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Andraé Crouch, 'Father Of Modern Gospel,' Dies

Andraé Crouch performs in 1986. The legendary gospel singer died on Thursday. He was 72. i

Andraé Crouch performs in 1986. The legendary gospel singer died on Thursday. He was 72. David Redfern/Redferns/Getty Images hide caption

toggle caption David Redfern/Redferns/Getty Images
Andraé Crouch performs in 1986. The legendary gospel singer died on Thursday. He was 72.

Andraé Crouch performs in 1986. The legendary gospel singer died on Thursday. He was 72.

David Redfern/Redferns/Getty Images

Legendary gospel singer, composer and producer Andraé Crouch died Thursday at the age of 72, his publicists announced Thursday night. He had been hospitalized in the Los Angeles area since Jan. 3 following a heart attack.

The seven-time Grammy winner was inducted into the Gospel Music Hall of Fame in 1998. His songs were recorded by Elvis Presley and Paul Simon, he collaborated with Stevie Wonder, Chaka Khan, Elton John, Quincy Jones and Diana Ross, and he was a backup singer on several Michael Jackson songs.

Some of Crouch's most beloved songs were "The Blood Will Never Lose Its Power" and "Soon and Very Soon," which was sung at a memorial following Jackson's death, reports KPCC.

He played at the White House, at the Grand Ole Opry, and at some of Billy Graham's enormous rallies, NPR's Frannie Kelley reports.

He also received an Academy Award nomination for his composition work on The Color Purple, and led the choir on Madonna's "Like a Prayer," The Associated Press notes.

Kelley reports that Crouch got his start in music at his father's small church, which was opened in a garage in the San Fernando Valley in 1951. His father needed a piano player for the church, prayed on it, and three weeks later Crouch was working the keys.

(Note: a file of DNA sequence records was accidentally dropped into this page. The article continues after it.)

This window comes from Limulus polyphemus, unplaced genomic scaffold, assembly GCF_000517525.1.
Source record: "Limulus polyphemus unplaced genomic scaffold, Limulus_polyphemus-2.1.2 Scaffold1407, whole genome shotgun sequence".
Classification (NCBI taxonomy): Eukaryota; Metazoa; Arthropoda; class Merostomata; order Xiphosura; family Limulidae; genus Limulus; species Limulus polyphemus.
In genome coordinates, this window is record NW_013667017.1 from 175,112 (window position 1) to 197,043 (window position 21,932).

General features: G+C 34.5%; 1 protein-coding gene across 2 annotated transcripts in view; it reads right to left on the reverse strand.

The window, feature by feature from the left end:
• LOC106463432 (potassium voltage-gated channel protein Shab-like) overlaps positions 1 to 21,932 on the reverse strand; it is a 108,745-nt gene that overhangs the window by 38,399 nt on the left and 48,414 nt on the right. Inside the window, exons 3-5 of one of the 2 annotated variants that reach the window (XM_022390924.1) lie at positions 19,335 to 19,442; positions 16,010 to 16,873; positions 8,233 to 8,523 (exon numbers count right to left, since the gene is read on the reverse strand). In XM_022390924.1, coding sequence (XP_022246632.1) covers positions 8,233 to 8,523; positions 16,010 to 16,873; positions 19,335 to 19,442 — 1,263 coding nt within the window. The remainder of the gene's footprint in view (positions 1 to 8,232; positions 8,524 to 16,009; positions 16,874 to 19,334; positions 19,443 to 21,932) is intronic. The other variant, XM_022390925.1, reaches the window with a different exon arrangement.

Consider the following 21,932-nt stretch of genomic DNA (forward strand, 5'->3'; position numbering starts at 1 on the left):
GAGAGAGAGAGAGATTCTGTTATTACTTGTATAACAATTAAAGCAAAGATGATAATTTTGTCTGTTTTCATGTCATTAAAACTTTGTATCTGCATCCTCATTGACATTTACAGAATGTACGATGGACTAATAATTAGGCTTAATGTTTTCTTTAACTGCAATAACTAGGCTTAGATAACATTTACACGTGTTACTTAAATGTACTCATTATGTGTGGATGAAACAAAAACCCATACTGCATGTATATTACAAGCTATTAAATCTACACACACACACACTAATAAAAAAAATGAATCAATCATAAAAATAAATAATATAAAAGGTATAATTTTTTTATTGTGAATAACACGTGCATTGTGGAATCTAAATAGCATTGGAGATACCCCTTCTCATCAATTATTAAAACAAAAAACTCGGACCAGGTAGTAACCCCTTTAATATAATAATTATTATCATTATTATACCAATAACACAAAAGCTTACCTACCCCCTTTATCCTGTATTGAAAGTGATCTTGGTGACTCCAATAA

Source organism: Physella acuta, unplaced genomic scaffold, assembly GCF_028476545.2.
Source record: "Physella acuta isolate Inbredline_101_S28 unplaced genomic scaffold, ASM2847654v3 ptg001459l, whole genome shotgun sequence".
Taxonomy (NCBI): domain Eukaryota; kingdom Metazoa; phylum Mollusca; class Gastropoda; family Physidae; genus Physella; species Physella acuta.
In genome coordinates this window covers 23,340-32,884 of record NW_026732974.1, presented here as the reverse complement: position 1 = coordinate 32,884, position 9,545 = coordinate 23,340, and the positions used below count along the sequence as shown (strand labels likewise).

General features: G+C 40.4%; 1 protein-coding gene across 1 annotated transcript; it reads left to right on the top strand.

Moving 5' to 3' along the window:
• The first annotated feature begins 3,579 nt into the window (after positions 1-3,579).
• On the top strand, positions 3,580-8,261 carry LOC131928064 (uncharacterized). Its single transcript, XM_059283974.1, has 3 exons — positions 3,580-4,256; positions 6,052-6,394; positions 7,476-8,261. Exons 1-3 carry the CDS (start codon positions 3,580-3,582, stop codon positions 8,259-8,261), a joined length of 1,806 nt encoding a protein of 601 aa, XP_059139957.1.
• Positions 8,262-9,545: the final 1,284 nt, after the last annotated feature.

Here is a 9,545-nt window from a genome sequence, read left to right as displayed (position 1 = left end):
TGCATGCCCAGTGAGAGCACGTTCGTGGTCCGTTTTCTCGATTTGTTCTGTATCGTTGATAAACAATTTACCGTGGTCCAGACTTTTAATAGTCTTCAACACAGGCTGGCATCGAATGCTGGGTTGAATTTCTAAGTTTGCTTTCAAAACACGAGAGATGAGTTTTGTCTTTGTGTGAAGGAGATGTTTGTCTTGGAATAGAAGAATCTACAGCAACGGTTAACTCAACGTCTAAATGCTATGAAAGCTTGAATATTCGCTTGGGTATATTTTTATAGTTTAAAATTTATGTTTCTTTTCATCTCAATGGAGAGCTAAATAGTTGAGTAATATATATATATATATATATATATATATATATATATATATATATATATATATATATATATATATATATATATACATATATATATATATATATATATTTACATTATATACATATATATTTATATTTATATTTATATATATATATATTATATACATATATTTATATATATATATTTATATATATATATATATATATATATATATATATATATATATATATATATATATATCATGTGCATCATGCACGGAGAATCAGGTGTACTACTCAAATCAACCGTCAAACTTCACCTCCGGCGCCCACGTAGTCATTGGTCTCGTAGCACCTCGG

In a 2011 interview with NPR's Michel Martin, he talked about the power of great gospel songs to transcend the divide between religious and secular music.

"I think that some people still think that the formula other than gospel still is not strong enough to get that crossover appeal to people enough that they would play it all the time or nonchurch people would accept it, but I disagree. I think that if something's really good and it touches that part of their heart that has been untouched, or maybe it has been touched but they never wanted to admit it, I think that when they get back to that, I think that we are still in a place that people enjoy it the way it's supposed to be enjoyed.

"And I think that when we like songs in gospel and it hits that part of the soul or the mind that brings back familiarity to the person or to the listeners, I think we zero in on something that will always be needed."

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